It is interesting that those who had worked longer in nightlife venues reported more violence, as it might be expected that their experience would enable them to reduce their exposure. We are not certain what lies behind this correlation. It may be a spurious correlation, but it is also possible that bars with a rougher clientele would tend to employ more experienced bartenders and that inexperienced bartenders would quickly stop working at these bars, leading to a survival bias.

4.1. Implications for Policy

The findings indicate that the short- and long-term health of bartenders may be improved by focusing more on alcohol consumption behind the bar. There is currently no legislation prohibiting or regulating bartender’s alcohol consumption in Denmark. It is left to the discretion of individual venues to decide whether or not their bartenders can drink while working, but many venues only have vague or non-existing alcohol policies for their employees. A combination of legislation and collaboration between venue owners and local authorities may be a way to reduce the extent of alcohol use among bartenders. This may also pave the way for engaging bartenders in reducing violence and conflicts in venues, for instance by enforcing existing laws prohibiting the serving of alcohol to intoxicated or under-age patrons [15].

4.2. Limitations and Strengths

To the best of our knowledge this is the first study to assess bartenders’ working environments in relation to violence, stress and pressure to drink. Our assessment was limited to the focus points of our study, and did not fully cover the working conditions of bartenders in pubs, bars and nightclubs.

The cross-sectional nature of our study limits the interpretation of the findings. We cannot rule out, for instance, the possibility that the association between stress and experiencing violence may be due in part to the response style of some of our respondents, or memory bias such that those with higher levels of stress were more likely to remember unpleasant events. The fact that alcohol was often consumed at the staff meetings may also have affected the respondents’ answers.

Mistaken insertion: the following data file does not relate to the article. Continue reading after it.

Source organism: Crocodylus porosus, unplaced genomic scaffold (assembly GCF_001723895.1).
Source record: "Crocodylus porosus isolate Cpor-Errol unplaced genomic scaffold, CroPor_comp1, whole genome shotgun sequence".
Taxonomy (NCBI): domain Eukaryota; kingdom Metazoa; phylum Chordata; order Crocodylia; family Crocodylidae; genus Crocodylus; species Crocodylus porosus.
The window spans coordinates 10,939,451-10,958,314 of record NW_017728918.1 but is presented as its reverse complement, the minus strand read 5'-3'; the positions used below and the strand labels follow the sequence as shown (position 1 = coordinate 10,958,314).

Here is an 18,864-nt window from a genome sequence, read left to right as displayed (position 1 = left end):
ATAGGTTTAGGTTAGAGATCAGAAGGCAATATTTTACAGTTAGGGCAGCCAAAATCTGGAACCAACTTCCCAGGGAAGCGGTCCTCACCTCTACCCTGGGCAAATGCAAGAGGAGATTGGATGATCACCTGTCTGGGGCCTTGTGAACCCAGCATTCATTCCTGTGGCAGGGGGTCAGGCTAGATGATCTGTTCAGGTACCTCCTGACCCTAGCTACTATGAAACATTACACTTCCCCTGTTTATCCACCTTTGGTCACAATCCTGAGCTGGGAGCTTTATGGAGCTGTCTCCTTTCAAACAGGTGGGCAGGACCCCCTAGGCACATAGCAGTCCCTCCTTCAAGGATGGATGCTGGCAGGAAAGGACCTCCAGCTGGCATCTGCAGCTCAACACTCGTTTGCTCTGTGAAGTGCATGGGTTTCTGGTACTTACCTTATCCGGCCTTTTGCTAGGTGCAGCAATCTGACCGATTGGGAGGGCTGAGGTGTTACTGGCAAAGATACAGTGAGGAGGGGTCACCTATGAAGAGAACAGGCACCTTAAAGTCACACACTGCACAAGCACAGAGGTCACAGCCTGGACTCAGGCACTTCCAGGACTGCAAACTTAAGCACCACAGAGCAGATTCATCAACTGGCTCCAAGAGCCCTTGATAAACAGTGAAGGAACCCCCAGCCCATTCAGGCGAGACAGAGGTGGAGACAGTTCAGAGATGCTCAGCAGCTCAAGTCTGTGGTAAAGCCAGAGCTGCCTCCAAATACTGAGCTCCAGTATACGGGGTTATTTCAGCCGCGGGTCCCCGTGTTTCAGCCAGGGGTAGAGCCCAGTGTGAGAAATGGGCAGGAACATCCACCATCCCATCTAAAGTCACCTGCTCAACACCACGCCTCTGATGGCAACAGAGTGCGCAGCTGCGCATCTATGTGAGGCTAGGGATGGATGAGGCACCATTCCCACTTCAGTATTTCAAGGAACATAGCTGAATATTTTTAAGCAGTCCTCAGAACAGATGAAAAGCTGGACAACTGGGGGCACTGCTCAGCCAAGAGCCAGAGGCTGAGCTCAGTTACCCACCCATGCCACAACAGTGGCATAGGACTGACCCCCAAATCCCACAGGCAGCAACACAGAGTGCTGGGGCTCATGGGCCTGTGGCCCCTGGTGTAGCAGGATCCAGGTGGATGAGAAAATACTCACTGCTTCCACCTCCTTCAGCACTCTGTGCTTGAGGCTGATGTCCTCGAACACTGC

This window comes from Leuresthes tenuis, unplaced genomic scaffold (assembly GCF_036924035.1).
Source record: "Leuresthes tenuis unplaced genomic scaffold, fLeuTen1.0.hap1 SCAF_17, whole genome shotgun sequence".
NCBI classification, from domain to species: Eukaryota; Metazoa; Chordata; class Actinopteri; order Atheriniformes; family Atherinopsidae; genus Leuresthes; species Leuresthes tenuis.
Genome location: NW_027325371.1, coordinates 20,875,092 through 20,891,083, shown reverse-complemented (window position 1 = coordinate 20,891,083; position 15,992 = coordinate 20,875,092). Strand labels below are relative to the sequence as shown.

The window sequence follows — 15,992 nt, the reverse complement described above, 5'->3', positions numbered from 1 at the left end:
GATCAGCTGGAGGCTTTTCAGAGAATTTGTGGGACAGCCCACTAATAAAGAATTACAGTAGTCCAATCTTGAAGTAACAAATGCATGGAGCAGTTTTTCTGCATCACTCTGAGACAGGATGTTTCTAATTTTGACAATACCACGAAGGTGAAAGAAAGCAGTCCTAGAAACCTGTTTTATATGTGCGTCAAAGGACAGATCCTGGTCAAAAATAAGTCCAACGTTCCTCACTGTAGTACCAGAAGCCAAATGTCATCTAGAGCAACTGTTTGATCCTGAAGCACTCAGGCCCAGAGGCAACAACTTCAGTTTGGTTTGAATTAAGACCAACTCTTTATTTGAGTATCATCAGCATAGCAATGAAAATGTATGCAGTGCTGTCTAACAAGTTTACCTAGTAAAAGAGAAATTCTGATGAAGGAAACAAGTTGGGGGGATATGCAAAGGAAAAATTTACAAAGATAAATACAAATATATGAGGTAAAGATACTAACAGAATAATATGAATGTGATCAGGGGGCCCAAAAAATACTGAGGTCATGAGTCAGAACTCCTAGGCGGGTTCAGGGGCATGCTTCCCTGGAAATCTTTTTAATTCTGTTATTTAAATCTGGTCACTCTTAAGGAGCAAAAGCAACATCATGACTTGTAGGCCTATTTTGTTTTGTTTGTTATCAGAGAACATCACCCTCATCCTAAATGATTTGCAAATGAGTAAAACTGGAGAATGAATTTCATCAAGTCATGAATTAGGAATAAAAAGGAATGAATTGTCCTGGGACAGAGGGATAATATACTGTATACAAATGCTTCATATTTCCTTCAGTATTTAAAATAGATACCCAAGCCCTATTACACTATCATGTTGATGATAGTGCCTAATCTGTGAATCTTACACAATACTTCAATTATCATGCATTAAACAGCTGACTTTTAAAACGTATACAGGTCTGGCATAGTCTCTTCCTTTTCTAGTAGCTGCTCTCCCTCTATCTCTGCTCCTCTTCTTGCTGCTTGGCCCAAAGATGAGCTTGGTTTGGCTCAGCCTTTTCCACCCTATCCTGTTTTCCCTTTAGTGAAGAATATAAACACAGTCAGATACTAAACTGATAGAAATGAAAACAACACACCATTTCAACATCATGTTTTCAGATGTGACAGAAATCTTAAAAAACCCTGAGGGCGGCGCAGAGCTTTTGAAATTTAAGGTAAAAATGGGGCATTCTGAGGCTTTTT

Although we had an acceptable response rate, higher than 80%, we are also likely to have missed certain groups of bartenders. In particular, non-Danish speaking bartenders were not able to respond to our questionnaire. From our contact with bartenders and venue owners we have observed that a large number of people who have recently arrived in Denmark work as bartenders.

Further, our sample was not random, and included only venues in areas of the city with a high density of venues and where there is a large amount of nightlife activity on weekend evenings. Venues in the suburbs were not covered, including traditional pubs outside of the city centre that cater for locals who may drink in a manner that is more frequent but less focused on states of deep intoxication.

5. Conclusions

Some bartenders consume a large amount of alcohol. A high level of exposure to violence, high consumption of alcohol and a pressure to drink alcohol all constitute risk factors for physical and mental health, and contribute to a poorly regulated nightlife. Strategies to regulate alcohol in the work environment of bartenders could benefit bartenders and provide one central precondition for the implementation of safer nightlife practices.


This study was supported by Trygfonden (Grant # 7-01-0705) and Familien Hede Nielsens Fond. We would like to thank Kim Bloomfield, Karen Elmeland, James Horrox, Karen Hughes, Lea Trier Krøll, Ida Thyrring, Lars Nørr Mikkelsen, Ask Greve and George Rigakos for their generous support, advice and help on the project.

Conflicts of Interest

The authors declare no conflict of interest.